I sort of laughed when he told me not to overtrain and made some quip like, "...as if I knew how to gage that." His simple comment made me think a lot about what it means to be overtrained and how I might go about preventing this state. I found it helpful to define overtraining with the help of Wikipedia.
Overtraining is a physical, behavioral, and emotional condition that occurs when the volume and intensity of an individual's exercise exceeds their recovery capacity.Reading this definition was a kind of breakthrough for me. I have always thought of overtraining as simply running too many miles at too high an intensity. My initial reaction, in fact, to the MW's statement was to think about backing off my mileage for the upcoming weeks. Of course, what determines how many is too many miles is how effective your recovery is.
I think being in a close-to-overtrained state according to the MW is probably right on for where I am (and need to be) in my training program right now. I am pushing the limits of my running mileage, intensity and strength training, and I can continue to push that upper limit as long as I tend to my recovery needs. I just completed my hardest training weeks of this marathon cycle in terms of volume and strength work and my body is definitely worked over. My wise coach included a recovery week in my plan for this week so I can reap the benefits of all of that hard work. I take my recovery weeks very seriously because I know that it is in these weeks that my body is becoming fitter, not the weeks when I'm breaking it down with the hard work.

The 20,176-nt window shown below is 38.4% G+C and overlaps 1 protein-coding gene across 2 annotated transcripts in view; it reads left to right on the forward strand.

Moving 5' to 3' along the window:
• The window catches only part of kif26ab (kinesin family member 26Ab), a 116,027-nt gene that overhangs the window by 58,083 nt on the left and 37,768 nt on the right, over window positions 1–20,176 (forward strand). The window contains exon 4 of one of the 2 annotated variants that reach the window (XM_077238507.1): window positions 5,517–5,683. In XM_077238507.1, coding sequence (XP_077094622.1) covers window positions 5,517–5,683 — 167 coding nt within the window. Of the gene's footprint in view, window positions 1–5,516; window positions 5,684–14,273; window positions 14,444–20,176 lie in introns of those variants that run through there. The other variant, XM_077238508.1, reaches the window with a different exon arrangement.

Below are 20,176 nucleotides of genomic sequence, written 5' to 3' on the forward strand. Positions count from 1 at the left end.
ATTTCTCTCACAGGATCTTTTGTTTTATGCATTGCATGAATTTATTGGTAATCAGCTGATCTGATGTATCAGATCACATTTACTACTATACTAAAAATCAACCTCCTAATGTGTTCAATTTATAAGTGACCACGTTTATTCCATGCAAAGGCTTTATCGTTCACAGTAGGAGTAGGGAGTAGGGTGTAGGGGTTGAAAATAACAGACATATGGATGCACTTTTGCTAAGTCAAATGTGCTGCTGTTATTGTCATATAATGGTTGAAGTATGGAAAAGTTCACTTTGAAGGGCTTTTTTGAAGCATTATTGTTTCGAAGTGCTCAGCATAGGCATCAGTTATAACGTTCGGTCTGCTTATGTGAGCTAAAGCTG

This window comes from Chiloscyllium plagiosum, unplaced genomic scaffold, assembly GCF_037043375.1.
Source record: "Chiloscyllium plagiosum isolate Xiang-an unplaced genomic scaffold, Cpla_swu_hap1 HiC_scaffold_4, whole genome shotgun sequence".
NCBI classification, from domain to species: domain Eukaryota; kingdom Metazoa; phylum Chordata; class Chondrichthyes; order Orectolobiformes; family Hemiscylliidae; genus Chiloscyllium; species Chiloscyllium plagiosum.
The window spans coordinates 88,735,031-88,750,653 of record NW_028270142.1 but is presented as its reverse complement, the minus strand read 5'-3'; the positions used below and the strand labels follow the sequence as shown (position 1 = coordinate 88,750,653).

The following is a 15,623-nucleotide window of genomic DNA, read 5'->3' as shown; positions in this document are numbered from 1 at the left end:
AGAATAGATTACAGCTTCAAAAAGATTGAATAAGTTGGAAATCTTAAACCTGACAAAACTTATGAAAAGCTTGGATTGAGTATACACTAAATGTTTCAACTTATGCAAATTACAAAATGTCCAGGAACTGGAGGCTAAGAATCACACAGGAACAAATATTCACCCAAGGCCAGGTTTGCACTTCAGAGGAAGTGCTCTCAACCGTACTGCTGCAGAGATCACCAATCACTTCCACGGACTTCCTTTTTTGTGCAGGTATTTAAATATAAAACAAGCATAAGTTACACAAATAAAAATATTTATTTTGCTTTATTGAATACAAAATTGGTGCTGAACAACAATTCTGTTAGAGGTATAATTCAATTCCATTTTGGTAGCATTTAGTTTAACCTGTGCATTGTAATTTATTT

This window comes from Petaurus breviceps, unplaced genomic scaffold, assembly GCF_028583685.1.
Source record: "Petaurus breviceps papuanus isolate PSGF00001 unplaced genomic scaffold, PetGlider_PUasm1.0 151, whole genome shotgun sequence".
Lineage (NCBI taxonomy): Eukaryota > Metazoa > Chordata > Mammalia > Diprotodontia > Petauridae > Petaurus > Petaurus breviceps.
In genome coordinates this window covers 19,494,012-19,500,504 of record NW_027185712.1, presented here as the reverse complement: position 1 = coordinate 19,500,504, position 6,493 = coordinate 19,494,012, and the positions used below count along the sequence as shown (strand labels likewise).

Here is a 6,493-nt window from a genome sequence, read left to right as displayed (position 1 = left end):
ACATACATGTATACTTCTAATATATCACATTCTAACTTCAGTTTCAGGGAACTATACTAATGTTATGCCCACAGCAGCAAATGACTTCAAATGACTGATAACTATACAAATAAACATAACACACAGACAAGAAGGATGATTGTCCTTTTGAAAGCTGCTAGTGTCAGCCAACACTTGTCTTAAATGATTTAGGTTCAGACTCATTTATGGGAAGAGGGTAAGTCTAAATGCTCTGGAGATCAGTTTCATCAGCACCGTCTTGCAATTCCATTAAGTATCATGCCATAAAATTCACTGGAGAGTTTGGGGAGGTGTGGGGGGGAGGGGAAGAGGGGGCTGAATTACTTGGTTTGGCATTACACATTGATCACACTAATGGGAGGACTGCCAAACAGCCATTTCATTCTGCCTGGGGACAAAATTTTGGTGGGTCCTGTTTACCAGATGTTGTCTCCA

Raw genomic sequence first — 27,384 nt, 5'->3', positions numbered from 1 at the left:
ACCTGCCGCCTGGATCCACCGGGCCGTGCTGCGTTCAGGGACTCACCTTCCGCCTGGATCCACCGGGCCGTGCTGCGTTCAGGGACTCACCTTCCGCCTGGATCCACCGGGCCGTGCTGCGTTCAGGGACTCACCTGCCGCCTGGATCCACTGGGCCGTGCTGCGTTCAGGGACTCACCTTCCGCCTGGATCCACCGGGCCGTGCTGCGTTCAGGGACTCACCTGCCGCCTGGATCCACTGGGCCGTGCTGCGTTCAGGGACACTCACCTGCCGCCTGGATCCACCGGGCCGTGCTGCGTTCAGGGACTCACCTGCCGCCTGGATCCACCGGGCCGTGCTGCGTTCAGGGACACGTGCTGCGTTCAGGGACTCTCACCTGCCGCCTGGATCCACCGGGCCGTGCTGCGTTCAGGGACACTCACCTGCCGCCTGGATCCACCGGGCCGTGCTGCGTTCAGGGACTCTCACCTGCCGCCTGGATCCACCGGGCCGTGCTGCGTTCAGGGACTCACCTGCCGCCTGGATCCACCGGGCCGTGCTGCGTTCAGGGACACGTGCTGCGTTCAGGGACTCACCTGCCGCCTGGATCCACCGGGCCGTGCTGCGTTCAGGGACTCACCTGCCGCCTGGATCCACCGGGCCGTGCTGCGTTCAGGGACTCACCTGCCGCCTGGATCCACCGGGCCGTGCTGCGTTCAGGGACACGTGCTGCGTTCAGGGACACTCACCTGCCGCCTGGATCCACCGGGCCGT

I think the key to avoiding an overtrained state in the upcoming 6 1/2 weeks is to make sure that I take care of all of the little things to maximize my recovery. These include nutrition, sleep, stretching and icing/compression. I've certainly run this kind of mileage before and done just fine. I have also sabotaged my hard training by not providing my body what it needs to recover. The build up to the Eugene Marathon last winter was my best example of what not to do. I was trying to complete the hardest marathon training program I had ever attempted, work two jobs including travel, maintain a social life and do all of this on 6 hours of sleep per night. At about this same point in my training program, my left achilles said, "Oh, no you don't."
So, I'm watching my nutrition very carefully right now including my iron levels. I am super supplementing in hopes that I can increase my iron stores above and beyond the amount of iron I'm losing in my hard training. I'll have that checked again for progress next week (4 weeks after beginning my higher supplementation regimen). As much as it pains me, I'm forgoing my early-morning runs with my girlies most mornings in order to get more sleep. I have such a hard time getting to bed before 10, but that's what has to happen if I want to get up at 4:40 to run with my girlies.
|My ice bath: compliments of the American River.|
I am running a race on Saturday: the notorious Race for the Arts 5k. Last year it was a 5J. I'm not sure if they've changed the course to make it the full 5k distance. If not, I can always compare my time this year with what I ran last year as a benchmark. After the race, I get to tack on a few more miles to total 22. Next week, I'm back up to 95 miles before I begin a long, slow taper to October 10th.
Fashion update: I've added a bit of flair to my hair with a fierce Anna Pierce racing stripe. Chicago, here I come!